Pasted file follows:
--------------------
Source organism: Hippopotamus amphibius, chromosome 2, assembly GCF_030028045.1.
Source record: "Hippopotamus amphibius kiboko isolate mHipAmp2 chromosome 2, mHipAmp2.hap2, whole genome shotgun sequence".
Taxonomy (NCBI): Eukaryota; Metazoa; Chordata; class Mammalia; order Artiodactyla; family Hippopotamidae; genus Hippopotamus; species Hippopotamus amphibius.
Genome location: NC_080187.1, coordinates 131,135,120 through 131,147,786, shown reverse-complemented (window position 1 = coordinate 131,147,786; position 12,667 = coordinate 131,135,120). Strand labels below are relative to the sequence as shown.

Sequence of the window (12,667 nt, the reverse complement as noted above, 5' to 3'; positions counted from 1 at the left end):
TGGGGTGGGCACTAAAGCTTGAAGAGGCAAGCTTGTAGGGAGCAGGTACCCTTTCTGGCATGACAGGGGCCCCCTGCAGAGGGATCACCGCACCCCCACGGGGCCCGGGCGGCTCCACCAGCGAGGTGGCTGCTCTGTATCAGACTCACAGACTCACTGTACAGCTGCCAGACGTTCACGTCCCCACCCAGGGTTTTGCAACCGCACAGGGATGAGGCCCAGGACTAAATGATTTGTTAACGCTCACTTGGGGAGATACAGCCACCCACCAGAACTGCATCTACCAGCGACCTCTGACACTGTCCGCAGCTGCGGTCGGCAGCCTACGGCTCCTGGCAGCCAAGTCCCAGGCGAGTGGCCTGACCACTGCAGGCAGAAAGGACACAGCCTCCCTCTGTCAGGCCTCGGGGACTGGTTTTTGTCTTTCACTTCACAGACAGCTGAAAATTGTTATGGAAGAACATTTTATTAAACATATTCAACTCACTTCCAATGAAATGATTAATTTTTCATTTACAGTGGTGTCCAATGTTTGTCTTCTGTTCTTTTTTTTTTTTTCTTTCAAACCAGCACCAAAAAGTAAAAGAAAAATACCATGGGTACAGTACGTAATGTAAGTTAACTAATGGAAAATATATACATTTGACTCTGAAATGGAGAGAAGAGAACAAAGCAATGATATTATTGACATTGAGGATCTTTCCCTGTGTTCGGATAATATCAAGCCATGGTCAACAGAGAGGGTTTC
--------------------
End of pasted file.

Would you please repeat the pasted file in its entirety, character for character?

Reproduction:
Source organism: Hippopotamus amphibius, chromosome 2, assembly GCF_030028045.1.
Source record: "Hippopotamus amphibius kiboko isolate mHipAmp2 chromosome 2, mHipAmp2.hap2, whole genome shotgun sequence".
Taxonomy (NCBI): Eukaryota; Metazoa; Chordata; class Mammalia; order Artiodactyla; family Hippopotamidae; genus Hippopotamus; species Hippopotamus amphibius.
Genome location: NC_080187.1, coordinates 131,135,120 through 131,147,786, shown reverse-complemented (window position 1 = coordinate 131,147,786; position 12,667 = coordinate 131,135,120). Strand labels below are relative to the sequence as shown.

Sequence of the window (12,667 nt, the reverse complement as noted above, 5' to 3'; positions counted from 1 at the left end):
TGGGGTGGGCACTAAAGCTTGAAGAGGCAAGCTTGTAGGGAGCAGGTACCCTTTCTGGCATGACAGGGGCCCCCTGCAGAGGGATCACCGCACCCCCACGGGGCCCGGGCGGCTCCACCAGCGAGGTGGCTGCTCTGTATCAGACTCACAGACTCACTGTACAGCTGCCAGACGTTCACGTCCCCACCCAGGGTTTTGCAACCGCACAGGGATGAGGCCCAGGACTAAATGATTTGTTAACGCTCACTTGGGGAGATACAGCCACCCACCAGAACTGCATCTACCAGCGACCTCTGACACTGTCCGCAGCTGCGGTCGGCAGCCTACGGCTCCTGGCAGCCAAGTCCCAGGCGAGTGGCCTGACCACTGCAGGCAGAAAGGACACAGCCTCCCTCTGTCAGGCCTCGGGGACTGGTTTTTGTCTTTCACTTCACAGACAGCTGAAAATTGTTATGGAAGAACATTTTATTAAACATATTCAACTCACTTCCAATGAAATGATTAATTTTTCATTTACAGTGGTGTCCAATGTTTGTCTTCTGTTCTTTTTTTTTTTTTCTTTCAAACCAGCACCAAAAAGTAAAAGAAAAATACCATGGGTACAGTACGTAATGTAAGTTAACTAATGGAAAATATATACATTTGACTCTGAAATGGAGAGAAGAGAACAAAGCAATGATATTATTGACATTGAGGATCTTTCCCTGTGTTCGGATAATATCAAGCCATGGTCAACAGAGAGGGTTTC